And the DWP weren’t done with demonising disabled people yet. This farce was only priming the public for the proposed changes to benefits they announced in the Autumn. The constant narrative they’d been weaving to the press that disabled people on benefits are “languishing on the sick” and “workshy shirkers” meant it was easy for them to roll out THE next stage of their plans.
These included snooping on benefits claimants bank accounts, proposed changes to the not fit for work categories of benefits like universal credit and employment support allowance and of course their grand “back to work” plan. These changes really were the final nail in the coffin for many disabled people.
Speaking of press narrative, it seems to have only gotten ten times worse this year, with what seems like a constant barrage of reporting that disabled people are taking hardworking people’s tax or with debates on places like the Jeremy Vine show asking if disabled people deserve benefits.
I was on one such debate where a right-wing commentator I appeared with later took to Twitter to proclaim that I only wanted to work a couple of hours and then nap – I mean, yeah, doesn’t everyone? The hatred I received from this and tweeting that disabled people on benefits deserved nice things such as getting their nails done – something which 89% of the public think they shouldn’t be allowed – cemented how much the governments plan to turn the public against disabled people was working.
It’s always worth pointing out though that in the same YouGov survey 26% said those on benefits shouldn’t be able to afford basic food and 27% said they should be able to buy school uniforms for their kids.
There was also the constant slew of columns and opinion pieces claiming that the increase in neurodivergent diagnoses like ADHD were all the fault of TikTok making it trendy. As a self-diagnosed ADHDer who was watching their friends struggle with medication shortages this made me want to hide even more.
As if the government haven’t shown us just how little they think of disabled people enough, at the beginning of December we saw the absolute spectacle of the mysteriously reappearing minister for disabled people. With Pursglove running off to hate immigrants, the post being vacant for a week, ITV confirming they’d axed the minister for disabled people, then three hours later the government appointing Mims Davies in a downgraded role as undersecreatry.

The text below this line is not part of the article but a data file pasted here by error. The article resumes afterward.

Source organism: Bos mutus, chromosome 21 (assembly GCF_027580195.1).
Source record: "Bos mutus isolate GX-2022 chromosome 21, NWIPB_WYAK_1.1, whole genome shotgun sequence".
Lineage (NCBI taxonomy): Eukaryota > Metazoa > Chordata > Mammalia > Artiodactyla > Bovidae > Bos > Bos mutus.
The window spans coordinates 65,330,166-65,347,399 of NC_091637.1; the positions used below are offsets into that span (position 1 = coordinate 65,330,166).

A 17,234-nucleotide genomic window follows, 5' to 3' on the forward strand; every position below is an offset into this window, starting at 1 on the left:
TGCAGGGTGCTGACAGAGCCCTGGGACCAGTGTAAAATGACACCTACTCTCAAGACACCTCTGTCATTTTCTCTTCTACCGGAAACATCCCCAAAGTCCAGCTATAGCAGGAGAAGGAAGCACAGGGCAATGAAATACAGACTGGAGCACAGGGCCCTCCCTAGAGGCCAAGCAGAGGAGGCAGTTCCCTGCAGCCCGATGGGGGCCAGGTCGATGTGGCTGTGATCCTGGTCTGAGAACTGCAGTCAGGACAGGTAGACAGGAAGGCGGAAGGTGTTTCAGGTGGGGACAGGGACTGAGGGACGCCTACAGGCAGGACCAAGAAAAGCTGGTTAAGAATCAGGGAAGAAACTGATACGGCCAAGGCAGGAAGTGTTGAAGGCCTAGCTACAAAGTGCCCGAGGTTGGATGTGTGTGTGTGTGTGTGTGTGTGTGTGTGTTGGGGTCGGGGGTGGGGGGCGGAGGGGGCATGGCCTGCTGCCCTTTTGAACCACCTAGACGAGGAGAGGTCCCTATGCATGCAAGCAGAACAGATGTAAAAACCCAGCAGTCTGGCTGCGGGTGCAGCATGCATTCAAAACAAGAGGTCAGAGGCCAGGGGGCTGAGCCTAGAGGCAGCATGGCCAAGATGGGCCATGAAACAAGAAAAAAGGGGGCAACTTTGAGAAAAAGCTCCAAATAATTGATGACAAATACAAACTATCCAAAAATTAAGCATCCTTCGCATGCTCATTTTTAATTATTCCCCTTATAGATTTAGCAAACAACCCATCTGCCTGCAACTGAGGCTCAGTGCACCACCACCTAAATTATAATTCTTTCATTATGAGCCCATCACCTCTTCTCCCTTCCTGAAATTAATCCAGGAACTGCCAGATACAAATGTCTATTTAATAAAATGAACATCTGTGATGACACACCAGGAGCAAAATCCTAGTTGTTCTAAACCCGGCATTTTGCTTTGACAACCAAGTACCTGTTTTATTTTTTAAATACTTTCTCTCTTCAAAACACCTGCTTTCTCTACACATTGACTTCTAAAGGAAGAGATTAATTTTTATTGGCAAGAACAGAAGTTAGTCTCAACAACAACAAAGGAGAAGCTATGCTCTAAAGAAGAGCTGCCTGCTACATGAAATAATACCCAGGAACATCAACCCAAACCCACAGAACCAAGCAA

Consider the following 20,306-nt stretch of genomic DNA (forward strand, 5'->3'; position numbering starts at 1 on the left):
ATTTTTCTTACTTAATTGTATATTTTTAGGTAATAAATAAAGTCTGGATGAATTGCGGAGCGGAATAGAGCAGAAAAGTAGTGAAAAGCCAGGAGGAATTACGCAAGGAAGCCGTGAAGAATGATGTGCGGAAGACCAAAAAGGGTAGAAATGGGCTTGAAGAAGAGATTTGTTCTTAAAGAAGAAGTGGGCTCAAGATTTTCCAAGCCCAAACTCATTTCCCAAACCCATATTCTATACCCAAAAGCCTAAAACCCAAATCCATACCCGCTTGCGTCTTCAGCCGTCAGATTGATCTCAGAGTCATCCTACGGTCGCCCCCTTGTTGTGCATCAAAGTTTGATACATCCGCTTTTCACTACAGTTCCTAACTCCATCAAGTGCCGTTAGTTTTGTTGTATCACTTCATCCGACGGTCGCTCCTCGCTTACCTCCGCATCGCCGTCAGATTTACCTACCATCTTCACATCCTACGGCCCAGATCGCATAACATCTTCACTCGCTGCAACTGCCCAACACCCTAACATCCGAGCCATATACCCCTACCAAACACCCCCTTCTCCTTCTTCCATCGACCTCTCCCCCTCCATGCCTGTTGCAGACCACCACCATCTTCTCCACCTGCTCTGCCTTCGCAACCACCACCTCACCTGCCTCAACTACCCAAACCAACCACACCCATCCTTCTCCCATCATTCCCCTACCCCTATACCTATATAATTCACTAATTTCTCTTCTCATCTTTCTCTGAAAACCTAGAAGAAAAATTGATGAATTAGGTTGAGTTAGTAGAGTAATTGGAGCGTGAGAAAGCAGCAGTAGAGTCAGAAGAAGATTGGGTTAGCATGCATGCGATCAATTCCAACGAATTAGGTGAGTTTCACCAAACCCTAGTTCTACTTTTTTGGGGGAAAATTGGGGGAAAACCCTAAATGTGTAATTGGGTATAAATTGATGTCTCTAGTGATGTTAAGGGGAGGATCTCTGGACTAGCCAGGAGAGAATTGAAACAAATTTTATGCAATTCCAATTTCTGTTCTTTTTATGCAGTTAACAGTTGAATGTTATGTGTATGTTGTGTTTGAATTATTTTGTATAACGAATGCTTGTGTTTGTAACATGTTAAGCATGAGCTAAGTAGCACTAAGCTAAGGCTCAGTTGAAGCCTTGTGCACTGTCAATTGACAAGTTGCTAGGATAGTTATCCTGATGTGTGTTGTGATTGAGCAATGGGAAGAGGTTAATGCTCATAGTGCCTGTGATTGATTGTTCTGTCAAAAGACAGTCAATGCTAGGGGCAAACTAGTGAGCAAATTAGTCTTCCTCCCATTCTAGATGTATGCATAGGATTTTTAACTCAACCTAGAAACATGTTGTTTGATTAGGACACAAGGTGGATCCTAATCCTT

It wasn’t all terrible though, we did have some wins. Representation wise we had the incredible A Kind of Spark which showed autistic teens being aspirational, messy and real without having to be tragic or aspirational, with a majority cast and crew of neurodivergent people including the incredible Lola Blue and Ella Maisy Purvis. Tasha, a deaf woman appearing on Bake Off with an interpreter and even shows such as Loose Women having specials on hidden disabilities. There was also of course the incredible victory in stopping the government from closing ticket offices in train stations. Something disabled campaigners fought at every turn.
2023 was a year when it felt like the world was against disabled people more than ever, but it’s important to remember that those most powerful often have control of the narrative. But hopefully there’s change coming. The government can’t be allowed to win and hopefully an election next year will stop them.
I want my final message to disabled people of 2023 to be a reminder that there are always people fighting your corner. We’ve got a fight on our hands in 2024, but so do the Tories.
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